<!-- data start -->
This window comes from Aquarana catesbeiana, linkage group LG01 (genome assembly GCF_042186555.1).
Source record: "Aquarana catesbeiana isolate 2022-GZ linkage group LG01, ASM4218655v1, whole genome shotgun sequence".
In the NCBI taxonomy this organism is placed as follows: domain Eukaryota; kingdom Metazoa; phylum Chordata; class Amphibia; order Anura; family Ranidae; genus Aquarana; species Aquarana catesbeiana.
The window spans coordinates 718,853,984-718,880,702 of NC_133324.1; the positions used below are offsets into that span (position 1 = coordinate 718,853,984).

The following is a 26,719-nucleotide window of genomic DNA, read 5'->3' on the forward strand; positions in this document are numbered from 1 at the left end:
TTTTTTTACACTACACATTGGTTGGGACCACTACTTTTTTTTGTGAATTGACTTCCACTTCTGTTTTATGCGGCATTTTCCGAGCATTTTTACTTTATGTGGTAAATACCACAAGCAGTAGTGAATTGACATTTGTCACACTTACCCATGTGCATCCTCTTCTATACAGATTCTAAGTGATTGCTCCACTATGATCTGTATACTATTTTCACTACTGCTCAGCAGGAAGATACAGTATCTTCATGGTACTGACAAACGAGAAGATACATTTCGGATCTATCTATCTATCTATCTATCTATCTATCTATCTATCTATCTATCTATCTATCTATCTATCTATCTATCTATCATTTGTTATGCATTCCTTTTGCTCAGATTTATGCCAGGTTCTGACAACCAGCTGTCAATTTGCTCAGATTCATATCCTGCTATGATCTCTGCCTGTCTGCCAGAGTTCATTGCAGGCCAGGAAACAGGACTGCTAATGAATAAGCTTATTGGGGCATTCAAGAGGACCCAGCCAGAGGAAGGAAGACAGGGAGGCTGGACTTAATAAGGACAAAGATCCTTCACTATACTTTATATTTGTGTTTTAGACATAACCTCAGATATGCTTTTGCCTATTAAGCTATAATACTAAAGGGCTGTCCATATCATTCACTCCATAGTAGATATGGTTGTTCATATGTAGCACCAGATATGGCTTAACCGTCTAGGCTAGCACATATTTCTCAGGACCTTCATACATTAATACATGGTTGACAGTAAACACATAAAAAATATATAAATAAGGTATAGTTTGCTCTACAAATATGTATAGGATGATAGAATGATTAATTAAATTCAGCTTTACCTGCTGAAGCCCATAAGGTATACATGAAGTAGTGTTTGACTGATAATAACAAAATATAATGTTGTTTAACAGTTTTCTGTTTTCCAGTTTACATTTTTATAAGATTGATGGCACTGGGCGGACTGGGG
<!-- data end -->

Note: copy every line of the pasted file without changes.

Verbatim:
This window comes from Aquarana catesbeiana, linkage group LG01 (genome assembly GCF_042186555.1).
Source record: "Aquarana catesbeiana isolate 2022-GZ linkage group LG01, ASM4218655v1, whole genome shotgun sequence".
In the NCBI taxonomy this organism is placed as follows: domain Eukaryota; kingdom Metazoa; phylum Chordata; class Amphibia; order Anura; family Ranidae; genus Aquarana; species Aquarana catesbeiana.
The window spans coordinates 718,853,984-718,880,702 of NC_133324.1; the positions used below are offsets into that span (position 1 = coordinate 718,853,984).

The following is a 26,719-nucleotide window of genomic DNA, read 5'->3' on the forward strand; positions in this document are numbered from 1 at the left end:
TTTTTTTACACTACACATTGGTTGGGACCACTACTTTTTTTTGTGAATTGACTTCCACTTCTGTTTTATGCGGCATTTTCCGAGCATTTTTACTTTATGTGGTAAATACCACAAGCAGTAGTGAATTGACATTTGTCACACTTACCCATGTGCATCCTCTTCTATACAGATTCTAAGTGATTGCTCCACTATGATCTGTATACTATTTTCACTACTGCTCAGCAGGAAGATACAGTATCTTCATGGTACTGACAAACGAGAAGATACATTTCGGATCTATCTATCTATCTATCTATCTATCTATCTATCTATCTATCTATCTATCTATCTATCTATCTATCTATCTATCATTTGTTATGCATTCCTTTTGCTCAGATTTATGCCAGGTTCTGACAACCAGCTGTCAATTTGCTCAGATTCATATCCTGCTATGATCTCTGCCTGTCTGCCAGAGTTCATTGCAGGCCAGGAAACAGGACTGCTAATGAATAAGCTTATTGGGGCATTCAAGAGGACCCAGCCAGAGGAAGGAAGACAGGGAGGCTGGACTTAATAAGGACAAAGATCCTTCACTATACTTTATATTTGTGTTTTAGACATAACCTCAGATATGCTTTTGCCTATTAAGCTATAATACTAAAGGGCTGTCCATATCATTCACTCCATAGTAGATATGGTTGTTCATATGTAGCACCAGATATGGCTTAACCGTCTAGGCTAGCACATATTTCTCAGGACCTTCATACATTAATACATGGTTGACAGTAAACACATAAAAAATATATAAATAAGGTATAGTTTGCTCTACAAATATGTATAGGATGATAGAATGATTAATTAAATTCAGCTTTACCTGCTGAAGCCCATAAGGTATACATGAAGTAGTGTTTGACTGATAATAACAAAATATAATGTTGTTTAACAGTTTTCTGTTTTCCAGTTTACATTTTTATAAGATTGATGGCACTGGGCGGACTGGGG